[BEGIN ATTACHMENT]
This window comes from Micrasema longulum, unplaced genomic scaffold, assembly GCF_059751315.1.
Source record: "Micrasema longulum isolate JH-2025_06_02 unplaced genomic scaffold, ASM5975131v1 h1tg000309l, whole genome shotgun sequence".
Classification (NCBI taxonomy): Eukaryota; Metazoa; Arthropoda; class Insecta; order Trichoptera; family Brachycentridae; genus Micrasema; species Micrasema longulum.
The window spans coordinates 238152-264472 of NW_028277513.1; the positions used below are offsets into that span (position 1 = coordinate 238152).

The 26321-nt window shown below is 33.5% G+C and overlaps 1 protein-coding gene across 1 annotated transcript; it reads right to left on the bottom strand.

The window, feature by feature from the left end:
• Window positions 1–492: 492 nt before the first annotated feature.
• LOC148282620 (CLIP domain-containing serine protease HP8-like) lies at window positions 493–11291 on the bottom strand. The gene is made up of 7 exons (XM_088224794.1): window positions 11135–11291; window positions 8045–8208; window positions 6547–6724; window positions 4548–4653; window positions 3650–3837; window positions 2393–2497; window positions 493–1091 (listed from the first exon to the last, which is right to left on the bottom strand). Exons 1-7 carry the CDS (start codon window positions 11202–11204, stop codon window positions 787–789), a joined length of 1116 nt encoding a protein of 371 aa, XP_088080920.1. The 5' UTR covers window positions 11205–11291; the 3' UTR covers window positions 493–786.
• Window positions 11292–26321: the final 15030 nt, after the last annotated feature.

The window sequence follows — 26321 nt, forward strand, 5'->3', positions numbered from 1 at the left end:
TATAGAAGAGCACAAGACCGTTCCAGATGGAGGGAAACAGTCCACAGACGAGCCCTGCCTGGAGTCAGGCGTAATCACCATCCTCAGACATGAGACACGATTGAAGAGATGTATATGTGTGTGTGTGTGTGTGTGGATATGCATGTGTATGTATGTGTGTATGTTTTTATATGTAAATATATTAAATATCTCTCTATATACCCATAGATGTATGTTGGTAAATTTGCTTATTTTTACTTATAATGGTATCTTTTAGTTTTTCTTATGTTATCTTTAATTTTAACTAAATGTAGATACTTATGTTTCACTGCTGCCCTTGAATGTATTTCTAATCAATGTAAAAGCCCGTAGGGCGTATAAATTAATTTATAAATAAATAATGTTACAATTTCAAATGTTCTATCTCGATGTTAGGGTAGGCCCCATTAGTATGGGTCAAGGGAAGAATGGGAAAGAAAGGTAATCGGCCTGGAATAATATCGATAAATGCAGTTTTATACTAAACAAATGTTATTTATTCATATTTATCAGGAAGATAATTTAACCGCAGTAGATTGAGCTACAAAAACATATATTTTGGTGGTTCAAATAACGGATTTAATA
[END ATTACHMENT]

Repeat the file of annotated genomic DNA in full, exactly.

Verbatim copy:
This window comes from Micrasema longulum, unplaced genomic scaffold, assembly GCF_059751315.1.
Source record: "Micrasema longulum isolate JH-2025_06_02 unplaced genomic scaffold, ASM5975131v1 h1tg000309l, whole genome shotgun sequence".
Classification (NCBI taxonomy): Eukaryota; Metazoa; Arthropoda; class Insecta; order Trichoptera; family Brachycentridae; genus Micrasema; species Micrasema longulum.
The window spans coordinates 238152-264472 of NW_028277513.1; the positions used below are offsets into that span (position 1 = coordinate 238152).

The 26321-nt window shown below is 33.5% G+C and overlaps 1 protein-coding gene across 1 annotated transcript; it reads right to left on the bottom strand.

The window, feature by feature from the left end:
• Window positions 1–492: 492 nt before the first annotated feature.
• LOC148282620 (CLIP domain-containing serine protease HP8-like) lies at window positions 493–11291 on the bottom strand. The gene is made up of 7 exons (XM_088224794.1): window positions 11135–11291; window positions 8045–8208; window positions 6547–6724; window positions 4548–4653; window positions 3650–3837; window positions 2393–2497; window positions 493–1091 (listed from the first exon to the last, which is right to left on the bottom strand). Exons 1-7 carry the CDS (start codon window positions 11202–11204, stop codon window positions 787–789), a joined length of 1116 nt encoding a protein of 371 aa, XP_088080920.1. The 5' UTR covers window positions 11205–11291; the 3' UTR covers window positions 493–786.
• Window positions 11292–26321: the final 15030 nt, after the last annotated feature.

The window sequence follows — 26321 nt, forward strand, 5'->3', positions numbered from 1 at the left end:
TATAGAAGAGCACAAGACCGTTCCAGATGGAGGGAAACAGTCCACAGACGAGCCCTGCCTGGAGTCAGGCGTAATCACCATCCTCAGACATGAGACACGATTGAAGAGATGTATATGTGTGTGTGTGTGTGTGTGGATATGCATGTGTATGTATGTGTGTATGTTTTTATATGTAAATATATTAAATATCTCTCTATATACCCATAGATGTATGTTGGTAAATTTGCTTATTTTTACTTATAATGGTATCTTTTAGTTTTTCTTATGTTATCTTTAATTTTAACTAAATGTAGATACTTATGTTTCACTGCTGCCCTTGAATGTATTTCTAATCAATGTAAAAGCCCGTAGGGCGTATAAATTAATTTATAAATAAATAATGTTACAATTTCAAATGTTCTATCTCGATGTTAGGGTAGGCCCCATTAGTATGGGTCAAGGGAAGAATGGGAAAGAAAGGTAATCGGCCTGGAATAATATCGATAAATGCAGTTTTATACTAAACAAATGTTATTTATTCATATTTATCAGGAAGATAATTTAACCGCAGTAGATTGAGCTACAAAAACATATATTTTGGTGGTTCAAATAACGGATTTAATA